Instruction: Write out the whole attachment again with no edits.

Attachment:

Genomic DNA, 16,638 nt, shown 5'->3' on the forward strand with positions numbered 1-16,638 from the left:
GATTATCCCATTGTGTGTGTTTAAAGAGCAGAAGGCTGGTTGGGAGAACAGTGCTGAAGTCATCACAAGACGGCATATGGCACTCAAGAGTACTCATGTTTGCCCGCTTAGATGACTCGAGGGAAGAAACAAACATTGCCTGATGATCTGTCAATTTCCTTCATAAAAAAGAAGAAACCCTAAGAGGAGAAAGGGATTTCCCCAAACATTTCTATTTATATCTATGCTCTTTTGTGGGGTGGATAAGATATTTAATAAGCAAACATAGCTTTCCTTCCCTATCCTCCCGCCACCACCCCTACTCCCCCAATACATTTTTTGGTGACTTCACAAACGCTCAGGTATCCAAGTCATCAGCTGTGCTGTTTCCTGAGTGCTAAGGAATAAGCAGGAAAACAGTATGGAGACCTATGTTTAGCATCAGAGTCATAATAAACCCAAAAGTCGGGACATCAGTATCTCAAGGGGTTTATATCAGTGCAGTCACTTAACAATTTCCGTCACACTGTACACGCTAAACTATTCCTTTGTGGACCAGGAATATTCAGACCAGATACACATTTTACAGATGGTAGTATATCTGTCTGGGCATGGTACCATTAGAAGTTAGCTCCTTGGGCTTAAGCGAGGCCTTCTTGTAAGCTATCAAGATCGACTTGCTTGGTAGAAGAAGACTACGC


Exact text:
Genomic DNA, 16,638 nt, shown 5'->3' on the forward strand with positions numbered 1-16,638 from the left:
GATTATCCCATTGTGTGTGTTTAAAGAGCAGAAGGCTGGTTGGGAGAACAGTGCTGAAGTCATCACAAGACGGCATATGGCACTCAAGAGTACTCATGTTTGCCCGCTTAGATGACTCGAGGGAAGAAACAAACATTGCCTGATGATCTGTCAATTTCCTTCATAAAAAAGAAGAAACCCTAAGAGGAGAAAGGGATTTCCCCAAACATTTCTATTTATATCTATGCTCTTTTGTGGGGTGGATAAGATATTTAATAAGCAAACATAGCTTTCCTTCCCTATCCTCCCGCCACCACCCCTACTCCCCCAATACATTTTTTGGTGACTTCACAAACGCTCAGGTATCCAAGTCATCAGCTGTGCTGTTTCCTGAGTGCTAAGGAATAAGCAGGAAAACAGTATGGAGACCTATGTTTAGCATCAGAGTCATAATAAACCCAAAAGTCGGGACATCAGTATCTCAAGGGGTTTATATCAGTGCAGTCACTTAACAATTTCCGTCACACTGTACACGCTAAACTATTCCTTTGTGGACCAGGAATATTCAGACCAGATACACATTTTACAGATGGTAGTATATCTGTCTGGGCATGGTACCATTAGAAGTTAGCTCCTTGGGCTTAAGCGAGGCCTTCTTGTAAGCTATCAAGATCGACTTGCTTGGTAGAAGAAGACTACGC